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Member Research & Reports

Member Research & Reports

Exercise Offers Cancer Survivors Significant Improvements in Quality of Life – Yale Study Findings

For many cancer survivors, a better quality of life may be as close as a walk around the block. A growing body of research, including two recent studies led by the Yale Cancer Center and researchers from the Yale School of Public Health, show that exercise is an effective way for survivors to improve physical activity, fitness levels, and quality of life.


The studies were presented at the 2015 annual meeting of the American Society of Clinical Oncology in Chicago. The first evaluated the effect of an intervention designed by LIVESTRONG on cancer survivors who participated in twice-weekly 90-minute exercise sessions for three months at local YMCAs. The other study, known as WALC, explored whether home-based exercise programs that encourage brisk walking could reduce fatigue and improve the quality of life for ovarian cancer survivors. Results of both studies found exercise to be a potent tool for helping survivors improve the quality of their lives.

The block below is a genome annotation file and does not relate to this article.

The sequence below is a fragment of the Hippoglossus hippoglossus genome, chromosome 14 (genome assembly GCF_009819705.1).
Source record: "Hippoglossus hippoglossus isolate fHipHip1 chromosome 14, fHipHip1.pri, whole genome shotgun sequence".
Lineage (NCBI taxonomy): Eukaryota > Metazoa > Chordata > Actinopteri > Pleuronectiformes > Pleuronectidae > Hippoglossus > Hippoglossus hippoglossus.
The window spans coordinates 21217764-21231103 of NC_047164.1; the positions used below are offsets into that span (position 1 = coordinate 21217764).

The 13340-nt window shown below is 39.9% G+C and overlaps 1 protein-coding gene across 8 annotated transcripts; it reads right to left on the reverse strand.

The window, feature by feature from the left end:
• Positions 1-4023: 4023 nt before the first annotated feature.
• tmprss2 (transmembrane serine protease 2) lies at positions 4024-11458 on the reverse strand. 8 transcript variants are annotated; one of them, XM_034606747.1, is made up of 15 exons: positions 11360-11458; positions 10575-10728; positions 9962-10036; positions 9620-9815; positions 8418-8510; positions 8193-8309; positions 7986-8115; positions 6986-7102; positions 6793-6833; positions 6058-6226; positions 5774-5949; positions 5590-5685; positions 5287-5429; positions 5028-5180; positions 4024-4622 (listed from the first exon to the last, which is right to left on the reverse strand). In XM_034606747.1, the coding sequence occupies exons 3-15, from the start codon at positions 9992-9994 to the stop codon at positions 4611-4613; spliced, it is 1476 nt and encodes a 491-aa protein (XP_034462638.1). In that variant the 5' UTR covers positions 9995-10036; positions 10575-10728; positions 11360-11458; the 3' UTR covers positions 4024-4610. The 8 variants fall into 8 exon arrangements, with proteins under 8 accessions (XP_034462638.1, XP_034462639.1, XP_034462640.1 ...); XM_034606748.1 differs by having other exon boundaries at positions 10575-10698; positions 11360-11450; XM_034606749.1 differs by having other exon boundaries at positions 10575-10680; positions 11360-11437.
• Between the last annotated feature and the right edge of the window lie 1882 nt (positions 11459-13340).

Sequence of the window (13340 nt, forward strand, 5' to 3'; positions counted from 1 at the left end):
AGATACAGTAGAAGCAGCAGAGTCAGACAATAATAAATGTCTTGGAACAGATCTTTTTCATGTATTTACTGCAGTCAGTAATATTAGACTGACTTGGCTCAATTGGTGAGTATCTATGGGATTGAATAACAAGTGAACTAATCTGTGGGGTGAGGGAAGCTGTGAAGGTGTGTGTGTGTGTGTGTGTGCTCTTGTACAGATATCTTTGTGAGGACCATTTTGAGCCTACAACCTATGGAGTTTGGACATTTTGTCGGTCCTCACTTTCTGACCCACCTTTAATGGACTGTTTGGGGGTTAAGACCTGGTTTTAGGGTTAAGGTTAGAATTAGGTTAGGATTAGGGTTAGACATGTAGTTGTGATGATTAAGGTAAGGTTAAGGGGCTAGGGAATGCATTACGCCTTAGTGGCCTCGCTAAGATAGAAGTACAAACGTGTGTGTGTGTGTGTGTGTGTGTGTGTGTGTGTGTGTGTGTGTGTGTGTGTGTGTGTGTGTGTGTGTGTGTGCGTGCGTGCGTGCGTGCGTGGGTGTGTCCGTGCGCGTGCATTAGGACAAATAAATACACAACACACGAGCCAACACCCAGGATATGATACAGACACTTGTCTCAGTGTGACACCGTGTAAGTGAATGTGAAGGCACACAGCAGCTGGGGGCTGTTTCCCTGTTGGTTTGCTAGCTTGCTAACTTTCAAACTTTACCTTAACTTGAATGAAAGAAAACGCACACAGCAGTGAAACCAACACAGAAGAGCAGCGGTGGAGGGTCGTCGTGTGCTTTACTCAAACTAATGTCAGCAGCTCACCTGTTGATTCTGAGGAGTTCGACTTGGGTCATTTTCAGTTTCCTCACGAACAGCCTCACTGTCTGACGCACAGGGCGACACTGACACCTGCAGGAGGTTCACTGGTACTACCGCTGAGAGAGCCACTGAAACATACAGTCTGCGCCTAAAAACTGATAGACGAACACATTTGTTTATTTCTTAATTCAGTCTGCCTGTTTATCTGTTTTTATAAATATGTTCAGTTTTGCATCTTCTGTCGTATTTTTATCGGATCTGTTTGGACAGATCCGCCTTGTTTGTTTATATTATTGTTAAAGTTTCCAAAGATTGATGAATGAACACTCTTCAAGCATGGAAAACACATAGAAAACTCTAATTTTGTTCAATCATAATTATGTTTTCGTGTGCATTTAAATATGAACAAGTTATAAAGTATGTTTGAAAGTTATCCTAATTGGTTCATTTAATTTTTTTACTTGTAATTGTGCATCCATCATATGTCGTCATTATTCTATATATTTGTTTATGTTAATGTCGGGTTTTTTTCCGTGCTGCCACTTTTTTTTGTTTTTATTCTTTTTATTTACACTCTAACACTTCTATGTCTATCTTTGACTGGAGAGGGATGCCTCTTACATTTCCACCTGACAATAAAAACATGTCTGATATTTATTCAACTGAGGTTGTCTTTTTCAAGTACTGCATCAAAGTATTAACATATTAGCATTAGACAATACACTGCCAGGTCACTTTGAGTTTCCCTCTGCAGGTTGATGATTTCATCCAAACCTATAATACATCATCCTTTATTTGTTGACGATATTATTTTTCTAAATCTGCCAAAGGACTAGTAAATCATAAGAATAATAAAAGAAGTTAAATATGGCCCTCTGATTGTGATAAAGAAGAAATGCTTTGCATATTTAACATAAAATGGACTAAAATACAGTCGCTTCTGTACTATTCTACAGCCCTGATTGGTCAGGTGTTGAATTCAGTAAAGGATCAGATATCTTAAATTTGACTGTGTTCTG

The LIVESTRONG study was conducted by Melinda Irwin, associate professor at the Yale School of Public Health and associate director of population sciences at the Yale Cancer Center; and Jennifer Ligibel of the Dana Farber Cancer Institute. It evaluated 186 participants for quality of life, physical activity, and fitness.

After 12 weeks, participants, who had been inactive prior to their diagnosis, experienced significant increases in physical activity (71 percent exercised a minimum of 150 minutes a week versus 26 percent for the control group); and improvements in both overall quality of life and fitness performance (based on a six-minute walk test). The participants had been diagnosed with cancer, stages I-IV, and 50 percent had breast cancer.

“For many people, quality of life is compromised after a cancer diagnosis. This study showed that exercise can improve patients’ lives in myriad ways, regardless of how active they were in the past,” said Irwin, first author on the study.

The WALC study, conducted at Yale and led by Irwin, is the largest exercise trial involving ovarian cancer survivors. A total of 144 ovarian cancer survivors who were not physically active, were placed in either an exercise group or a control group. Each group received a weekly call from a counselor to discuss a health topic relevant to ovarian cancer survivors. Women in the exercise group also received physical activity counseling from a certified cancer exercise trainer.

Results showed that a moderate-intensity walking program can improve ovarian cancer survivors’ quality of life, in particular physical functioning and pain management.  Although 55 percent of the women enrolled had stage III or IV disease, and 25 percent experienced a recurrence during the trial, they were interested in exercising and able to do so at recommended levels.

The National Cancer Institute funded the WALC study.